The Secret of Raven Rock: Review

The Secret of Raven Rock
By: Raven Rock Games

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The Secret of Raven Rock is an adventure game in the vein of those by Fire Maple Games, iCoolGeeks, and 3DMethods’ Cryptic series. You explore an empty world (all the people disappeared) via first-person perspective, searching for objects you can use and solving puzzles and mini games to find out where everyone went.


Visually, the game looks great. When you walk to a different room, the scenery races past you. I’ve not seen this in another adventure game before, and I really liked the effect. It’s much more interesting than the images simply fading into each other. The scenes do look a bit blurry in the second you arrive, but they clear up quickly and are quite impressive. There are a number of scenes in the game where I wouldn’t mind being able to pull up a chair and relax in the shade.


The story and mood here are nothing new. You won’t find any nuggets of humor or a gripping plot. The developers chose to go the safe, familiar path as far as storytelling goes. This isn’t necessarily bad, but it keeps the game from being truly memorable. There’s no charm or personality in the story or descriptions that sets it apart from similar games.


The puzzles themselves were interesting and had a good variety, even if there was some repetition with many of them. You’ll encounter sliding block puzzles, Magic Square-like math puzzles, spot-the-difference, and even one that uses a chess board but doesn’t make you play a chess game. Any interesting tidbits you find that are potentially clues will be automatically added to your in-game journal, which can be accessed at any point.


There are hints if you need them during a mini-game, and they unravel one at a time, usually coming in threes. If you’re stuck for a long time, you’ll eventually get all the clues. However, there’s no hand-holding here. You’ll have to solve the puzzles yourself if you want to complete the game. There’s nothing that’s skill-based, though, so with enough persistence, you should be able to complete all the puzzles.


There is one puzzle which you need to use your device’s camera to solve. I’m usually a big fan of games that utilize all aspects of the devices. One of my favorite examples is the box of candies in Antrim Escape 2 that can be shaken and poured by pretending your device is the box of candies. However, in Raven Rock, there is no reason to believe that you would need to use your camera for the puzzle, until you read all three hints and it tells you. This took the magic out of it. I would love to see the developer use the camera in the future, but in a more creative and intuitive manner.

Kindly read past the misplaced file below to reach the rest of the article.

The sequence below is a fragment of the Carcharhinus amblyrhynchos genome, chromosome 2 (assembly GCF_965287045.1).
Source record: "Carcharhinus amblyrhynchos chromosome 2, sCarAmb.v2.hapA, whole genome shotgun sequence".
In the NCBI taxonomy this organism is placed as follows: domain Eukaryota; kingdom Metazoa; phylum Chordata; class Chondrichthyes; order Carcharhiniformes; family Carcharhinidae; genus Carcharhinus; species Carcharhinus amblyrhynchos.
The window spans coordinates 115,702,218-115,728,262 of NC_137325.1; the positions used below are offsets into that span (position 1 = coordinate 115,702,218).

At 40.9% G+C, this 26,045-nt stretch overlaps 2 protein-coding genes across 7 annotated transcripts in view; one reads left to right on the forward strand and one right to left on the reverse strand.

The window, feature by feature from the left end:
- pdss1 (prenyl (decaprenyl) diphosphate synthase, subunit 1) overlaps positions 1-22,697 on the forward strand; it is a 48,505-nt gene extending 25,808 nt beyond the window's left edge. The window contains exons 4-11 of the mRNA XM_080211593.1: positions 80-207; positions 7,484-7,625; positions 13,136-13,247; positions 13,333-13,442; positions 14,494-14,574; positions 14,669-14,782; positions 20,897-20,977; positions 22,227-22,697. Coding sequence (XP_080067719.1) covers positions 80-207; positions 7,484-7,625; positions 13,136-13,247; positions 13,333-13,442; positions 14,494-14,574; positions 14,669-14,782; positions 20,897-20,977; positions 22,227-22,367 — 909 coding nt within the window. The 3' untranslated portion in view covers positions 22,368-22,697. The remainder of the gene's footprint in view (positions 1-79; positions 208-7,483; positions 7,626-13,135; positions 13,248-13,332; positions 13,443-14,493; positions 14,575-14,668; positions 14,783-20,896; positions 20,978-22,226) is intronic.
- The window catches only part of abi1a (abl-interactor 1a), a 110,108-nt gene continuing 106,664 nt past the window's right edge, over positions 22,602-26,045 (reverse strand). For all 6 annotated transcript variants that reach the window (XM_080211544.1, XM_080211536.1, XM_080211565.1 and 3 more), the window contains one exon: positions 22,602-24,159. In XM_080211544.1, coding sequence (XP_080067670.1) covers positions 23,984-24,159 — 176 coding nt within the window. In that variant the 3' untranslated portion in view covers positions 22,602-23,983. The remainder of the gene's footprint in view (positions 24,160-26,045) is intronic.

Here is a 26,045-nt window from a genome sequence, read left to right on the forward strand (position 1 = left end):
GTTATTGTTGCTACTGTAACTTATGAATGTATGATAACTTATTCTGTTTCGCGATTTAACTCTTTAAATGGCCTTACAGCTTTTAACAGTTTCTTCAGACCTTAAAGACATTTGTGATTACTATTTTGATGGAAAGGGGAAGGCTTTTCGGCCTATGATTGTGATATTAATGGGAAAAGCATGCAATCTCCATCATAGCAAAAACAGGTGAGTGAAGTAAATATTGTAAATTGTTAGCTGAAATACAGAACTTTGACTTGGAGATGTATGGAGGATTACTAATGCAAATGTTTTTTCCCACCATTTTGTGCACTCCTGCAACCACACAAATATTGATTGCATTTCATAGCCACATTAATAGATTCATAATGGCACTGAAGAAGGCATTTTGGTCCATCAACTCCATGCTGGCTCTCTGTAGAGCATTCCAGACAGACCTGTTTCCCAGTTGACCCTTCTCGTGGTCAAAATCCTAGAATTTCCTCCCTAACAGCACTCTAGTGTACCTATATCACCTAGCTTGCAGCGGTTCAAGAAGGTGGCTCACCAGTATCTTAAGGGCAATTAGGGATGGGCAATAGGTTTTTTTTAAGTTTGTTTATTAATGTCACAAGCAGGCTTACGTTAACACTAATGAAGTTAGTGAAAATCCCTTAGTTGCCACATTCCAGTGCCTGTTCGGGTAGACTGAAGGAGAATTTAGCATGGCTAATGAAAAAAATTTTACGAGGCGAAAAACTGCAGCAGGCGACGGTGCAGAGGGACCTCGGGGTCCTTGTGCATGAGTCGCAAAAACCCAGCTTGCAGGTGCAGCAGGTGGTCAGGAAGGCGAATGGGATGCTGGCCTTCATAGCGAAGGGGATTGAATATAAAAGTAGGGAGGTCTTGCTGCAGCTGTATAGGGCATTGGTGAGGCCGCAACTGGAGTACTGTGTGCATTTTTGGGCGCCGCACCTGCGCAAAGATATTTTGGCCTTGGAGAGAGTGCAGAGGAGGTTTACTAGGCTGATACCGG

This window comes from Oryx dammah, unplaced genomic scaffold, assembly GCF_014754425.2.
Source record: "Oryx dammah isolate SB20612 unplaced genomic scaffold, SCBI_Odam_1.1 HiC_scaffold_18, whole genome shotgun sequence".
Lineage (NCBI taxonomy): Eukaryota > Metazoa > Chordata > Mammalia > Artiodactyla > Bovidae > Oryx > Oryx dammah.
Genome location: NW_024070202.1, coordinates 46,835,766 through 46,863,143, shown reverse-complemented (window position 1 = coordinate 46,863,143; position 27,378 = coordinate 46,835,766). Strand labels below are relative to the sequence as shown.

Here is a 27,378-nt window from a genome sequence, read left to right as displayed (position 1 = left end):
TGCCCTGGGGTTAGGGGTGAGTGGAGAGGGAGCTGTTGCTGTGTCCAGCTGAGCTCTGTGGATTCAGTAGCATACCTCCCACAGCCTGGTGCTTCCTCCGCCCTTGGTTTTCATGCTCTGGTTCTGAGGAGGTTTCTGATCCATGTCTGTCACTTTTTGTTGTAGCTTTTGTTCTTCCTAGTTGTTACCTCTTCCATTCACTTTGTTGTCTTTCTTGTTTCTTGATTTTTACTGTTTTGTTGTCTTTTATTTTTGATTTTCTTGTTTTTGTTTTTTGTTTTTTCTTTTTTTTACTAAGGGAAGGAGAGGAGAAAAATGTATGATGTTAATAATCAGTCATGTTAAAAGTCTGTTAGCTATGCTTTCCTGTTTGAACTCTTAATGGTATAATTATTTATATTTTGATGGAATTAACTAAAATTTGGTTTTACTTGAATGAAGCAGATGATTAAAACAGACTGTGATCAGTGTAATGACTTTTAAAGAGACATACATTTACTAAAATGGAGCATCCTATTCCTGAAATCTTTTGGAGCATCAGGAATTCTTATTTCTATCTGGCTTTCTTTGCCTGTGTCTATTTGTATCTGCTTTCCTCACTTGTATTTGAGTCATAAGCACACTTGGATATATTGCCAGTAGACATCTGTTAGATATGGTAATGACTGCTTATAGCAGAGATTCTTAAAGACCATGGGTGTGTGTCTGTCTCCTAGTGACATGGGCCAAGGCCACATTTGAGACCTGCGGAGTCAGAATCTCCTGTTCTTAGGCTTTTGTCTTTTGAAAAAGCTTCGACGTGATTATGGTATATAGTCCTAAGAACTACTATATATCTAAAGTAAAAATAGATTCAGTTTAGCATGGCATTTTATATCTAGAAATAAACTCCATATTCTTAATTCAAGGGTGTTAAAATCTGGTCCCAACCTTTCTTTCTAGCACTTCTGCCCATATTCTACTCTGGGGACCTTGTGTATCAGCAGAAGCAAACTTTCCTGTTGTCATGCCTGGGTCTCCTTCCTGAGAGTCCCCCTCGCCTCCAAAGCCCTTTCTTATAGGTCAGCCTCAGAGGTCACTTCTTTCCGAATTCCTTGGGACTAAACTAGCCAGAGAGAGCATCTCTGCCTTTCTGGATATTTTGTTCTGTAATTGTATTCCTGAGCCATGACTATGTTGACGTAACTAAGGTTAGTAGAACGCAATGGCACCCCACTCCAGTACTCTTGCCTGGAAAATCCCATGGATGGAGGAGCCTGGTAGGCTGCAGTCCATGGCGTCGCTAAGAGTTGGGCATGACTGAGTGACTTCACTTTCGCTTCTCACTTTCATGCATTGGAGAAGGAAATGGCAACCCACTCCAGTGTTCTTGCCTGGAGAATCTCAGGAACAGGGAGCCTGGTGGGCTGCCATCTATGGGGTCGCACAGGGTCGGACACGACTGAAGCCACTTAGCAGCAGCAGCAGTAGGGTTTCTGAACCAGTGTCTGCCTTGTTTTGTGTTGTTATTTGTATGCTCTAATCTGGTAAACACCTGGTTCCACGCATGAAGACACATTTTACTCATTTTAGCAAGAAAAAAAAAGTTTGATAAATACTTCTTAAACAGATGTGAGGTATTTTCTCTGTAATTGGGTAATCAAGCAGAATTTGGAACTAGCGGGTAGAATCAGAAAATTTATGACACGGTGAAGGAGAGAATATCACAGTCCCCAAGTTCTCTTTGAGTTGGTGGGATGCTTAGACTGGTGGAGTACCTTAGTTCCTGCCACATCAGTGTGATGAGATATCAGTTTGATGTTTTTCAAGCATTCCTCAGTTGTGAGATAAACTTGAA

At one point I was forced to break out the pen and paper, because the game wanted me to memorize 20 moves for a puzzle in which you can’t take your finger off of the screen. This isn’t the end of the world, but it kind of defeats the point of having an in-game journal if you can’t use it while solving a puzzle.


I was glad to see that some puzzles were not as painful as I expected. I usually dread playing labyrinth games on my iPhone because the tilt controls are overly sensitive, but the one featured in Raven Rock was, thankfully, more merciful. I was able to complete the mini-game without too much frustration. In fact, I actually enjoyed it for once, instead of wanting to throw my iPhone out the window over it.


The world you explore in Raven Rock is fairly large, and thankfully there’s a really handy map that allows you to teleport to any area you’ve been to. You don’t need to backtrack through a ton of scenes to get back to a room you need to revisit. This, along with the quick transitioning between screens, makes the world a joy to explore.


Before I finish up here, I should mention the music and sound effects. I found them very atmospheric, not distracting, and they captured the mood very well. I especially liked how in the crypt you can hear what sounds like a troubled ghost calling out for help.


Overall, Raven Rock is done very well, and offers some solid point-and-click entertainment. Best of all, there are no hidden object scenes! The $4.99 asking price is more than most games of this ilk would charge in the App Store. But if you need to scratch that adventure game itch, you can snag a few hours of puzzle-y enjoyment for about the price of a Frappuccino. If this all sounds good to you, download the game here. [DKB url=”” text=”Download” title=”” type=”” style=”” color=”green” width=”” opennewwindow=”” nofollow=””]

If you get stuck playing The Secret of Raven Rock, try our step-by-step walkthrough.

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